It used to be considered bad form to compliment someone to his or her face.
Better the person being complimented discover your words from a third party. Thank God that rule is largely in abeyance these days because this is the only place my compliment can reach those it needs to reach — the readers of the Independent, for I believe many of them do not know what a superb community paper they hold in their hands each week.
I, too, was one of those people who tried to make it from the front page to the back page in under five minutes. No more, for there are treasures here you cannot find in the “finest” big-city newspapers in the country. But they are here in the Independent.
The latest thing that made me set my paper down so I could clap my hands — never mind I was alone at the time — was Tom Patterson’s guest commentary in the May 10 edition. In the fewest words possible, Dr. Patterson set out a powerful argument for Americans to stop worrying about politically motivated “crises,” including the government’s terrible and unnecessary COVID-inspired lockdown of residents and businesses that cost the country as much as our first two centuries of accumulated national debt (my figure, not Dr. Patterson’s) and our largely manufactured climate-change crisis.
Patterson pointed out many other politically-manufactured and media-supported crises, and then pointed to the real facts of these “crises.” But at bottom he was telling readers something even deeper — that they need to be skeptics of everything the government tells us and the media reports to us. Patterson was also calling attention to the enormous collapse of free speech in this country, made all the clearer by the fact that his guest commentary could have run in no major paper of any big city in this country. If a story doesn’t fit the agreed upon narrative, it doesn’t run. Period. But it ran here in the Independent. Hallelujah for this newspaper’s role in allowing free speech and skepticism about politically-motivated crises.
In that same edition was another article you would never find in a big-city newspaper, an article on Recorded Recreational Reading for the Blind, a volunteer-run organization serving as ears to the world for those who do not have eyes to take it in. I have been a volunteer for three seasons now, and I have met the most intelligent, interesting fellow volunteers I could ever imagine. We volunteers not only give our time and work, but we also donate nearly half the funds that keep the organization afloat. Such a news story would be highly unlikely in a big-city newspaper. But it took up a good part of a page in the May 10 edition — and in doing so was helping RRRB recruit volunteers and donations. Any Tuesday or Wednesday morning please come by to meet us at 9447 99th Ave., Peoria. Volunteers and donations are always welcome — and you will be fascinated by the work we do in our studios. The Independent runs similar articles on charitable organizations in every edition.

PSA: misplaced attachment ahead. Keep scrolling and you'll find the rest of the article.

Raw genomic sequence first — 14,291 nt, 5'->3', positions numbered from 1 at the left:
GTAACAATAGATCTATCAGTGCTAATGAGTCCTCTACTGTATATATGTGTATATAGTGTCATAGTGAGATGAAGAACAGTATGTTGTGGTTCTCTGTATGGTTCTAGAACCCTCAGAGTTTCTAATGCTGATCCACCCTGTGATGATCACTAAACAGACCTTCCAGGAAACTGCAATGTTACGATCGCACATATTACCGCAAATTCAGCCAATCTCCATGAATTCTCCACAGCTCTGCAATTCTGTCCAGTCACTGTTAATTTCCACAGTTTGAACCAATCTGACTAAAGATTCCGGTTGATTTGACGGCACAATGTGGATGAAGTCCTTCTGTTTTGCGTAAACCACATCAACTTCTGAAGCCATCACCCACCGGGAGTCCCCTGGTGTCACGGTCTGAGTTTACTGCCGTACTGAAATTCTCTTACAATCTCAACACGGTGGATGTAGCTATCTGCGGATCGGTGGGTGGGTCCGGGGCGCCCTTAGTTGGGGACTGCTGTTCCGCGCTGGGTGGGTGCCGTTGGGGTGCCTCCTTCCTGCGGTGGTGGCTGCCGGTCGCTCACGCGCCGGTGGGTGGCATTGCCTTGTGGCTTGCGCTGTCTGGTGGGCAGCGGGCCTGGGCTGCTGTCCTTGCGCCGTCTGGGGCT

Lastly, I’d like to call attention to the tiny stories, often less than 40 words, that appear in the left-hand column of page 4 nearly every edition. In my previous 5-minute race through issues, I had entirely overlooked them — for five years! And then on April 12 my eye caught this headline, “Table Replaced at Lakeview Lanes Restaurant,” and I was laughing so hard it took minutes before I could read the story to friends, and I broke down all over again when I came to the sentence, “A 48-inch sandwich table that had reached the end of its life was replaced.” The next week it was a story on “the interior restroom, office and break room” of the South Golf Course getting new paint.
Every week since then, I look for these tiny gems in the left-hand column of page 4. But no one should understand my laughter as derisive. On the contrary, it is the laughter one takes in seeing one’s child doing something wonderful; it is the laughter Will Rogers conjured from his audiences; it is the dear laughter of someone entirely delighted at the sweetness of his own home. You won’t find these stories in big-city papers, but they are an utter joy to encounter in each edition of the Independent.
I couldn’t be prouder to call this paper my home-town newspaper. Thank you, Rusty Bradshaw, for the joy, news and courage you bring all of us each week.
Editor’s Note: Mel Livatino is a Sun City resident and a retired English teacher and publishing essayist.